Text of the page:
Congress is considering a bill that would put $10 million towards the search for extraterrestrial life, The Atlantic reported Thursday.
If approved, the bill would fund NASA's effort to find "technosignatures, such as radio transmissions" to "search for life's origin, evolution, distribution, and future in the universe." Technosignatures are evidence of TV or radio waves that could be produced by intelligent civilizations elsewhere in the universe. NASA was focused on the search for extraterrestrial intelligence, or SETI, back in 1992, when Congress funded a couple of massive telescopes to search for signals from aliens hoping to contact Earth, but the program was swiftly shut down when a Nevada senator led the charge to cut its funding, mocking it as "The Great Martian Chase."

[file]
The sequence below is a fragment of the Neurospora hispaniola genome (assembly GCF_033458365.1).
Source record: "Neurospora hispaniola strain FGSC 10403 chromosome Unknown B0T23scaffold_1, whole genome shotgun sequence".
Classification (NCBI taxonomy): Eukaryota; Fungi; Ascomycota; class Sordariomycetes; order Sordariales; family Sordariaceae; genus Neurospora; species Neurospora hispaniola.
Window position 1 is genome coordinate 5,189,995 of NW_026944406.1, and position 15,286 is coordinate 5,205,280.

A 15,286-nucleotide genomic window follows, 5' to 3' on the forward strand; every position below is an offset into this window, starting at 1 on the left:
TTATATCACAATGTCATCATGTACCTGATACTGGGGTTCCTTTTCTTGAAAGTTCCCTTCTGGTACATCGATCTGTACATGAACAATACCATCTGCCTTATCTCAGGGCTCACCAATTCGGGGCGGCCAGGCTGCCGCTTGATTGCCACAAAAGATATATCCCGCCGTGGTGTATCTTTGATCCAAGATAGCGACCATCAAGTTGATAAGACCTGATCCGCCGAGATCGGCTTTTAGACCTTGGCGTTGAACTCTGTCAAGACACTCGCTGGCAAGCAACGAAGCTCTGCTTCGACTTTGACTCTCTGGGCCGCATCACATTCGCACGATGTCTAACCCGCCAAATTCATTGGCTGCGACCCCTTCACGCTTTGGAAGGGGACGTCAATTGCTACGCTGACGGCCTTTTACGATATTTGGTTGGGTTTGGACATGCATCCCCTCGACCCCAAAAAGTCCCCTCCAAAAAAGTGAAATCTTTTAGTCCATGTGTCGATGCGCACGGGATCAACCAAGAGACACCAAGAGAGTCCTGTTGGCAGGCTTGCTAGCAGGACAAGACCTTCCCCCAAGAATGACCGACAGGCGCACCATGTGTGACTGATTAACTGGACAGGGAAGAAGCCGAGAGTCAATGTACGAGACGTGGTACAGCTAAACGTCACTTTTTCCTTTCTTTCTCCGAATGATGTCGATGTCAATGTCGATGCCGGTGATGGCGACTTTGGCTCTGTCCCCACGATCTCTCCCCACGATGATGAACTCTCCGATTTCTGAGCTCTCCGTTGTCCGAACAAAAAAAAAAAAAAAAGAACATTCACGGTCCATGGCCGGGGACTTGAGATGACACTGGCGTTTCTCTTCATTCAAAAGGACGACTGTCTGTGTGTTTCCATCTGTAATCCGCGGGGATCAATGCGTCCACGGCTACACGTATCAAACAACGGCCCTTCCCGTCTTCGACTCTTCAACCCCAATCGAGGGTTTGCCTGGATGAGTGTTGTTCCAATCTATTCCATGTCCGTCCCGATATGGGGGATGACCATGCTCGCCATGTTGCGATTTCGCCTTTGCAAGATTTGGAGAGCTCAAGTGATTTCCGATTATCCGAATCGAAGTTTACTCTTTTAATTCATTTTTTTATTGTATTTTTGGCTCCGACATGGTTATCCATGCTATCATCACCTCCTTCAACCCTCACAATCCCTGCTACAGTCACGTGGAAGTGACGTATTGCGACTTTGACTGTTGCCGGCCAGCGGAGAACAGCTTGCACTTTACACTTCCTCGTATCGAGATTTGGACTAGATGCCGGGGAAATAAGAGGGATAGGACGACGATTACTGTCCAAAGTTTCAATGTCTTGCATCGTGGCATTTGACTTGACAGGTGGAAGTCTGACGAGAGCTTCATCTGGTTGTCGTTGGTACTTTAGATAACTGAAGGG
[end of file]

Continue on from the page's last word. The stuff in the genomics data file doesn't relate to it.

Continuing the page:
Researchers have continued to search for alien life forms, but mostly through private research firms with independent funding. NASA has been focused on astrobiology as a way to find microbial life in space, rather than technosignatures, which would indicate an intelligent life form. The fact that the government seems to be inching towards support for SETI again is a "sea-change" and a "very big deal," astronomer Jill Tarter told The Atlantic. Even though the proposed $10 million over the next two years wouldn't get NASA too far in the universe-wide search, says Tarter, it's a start.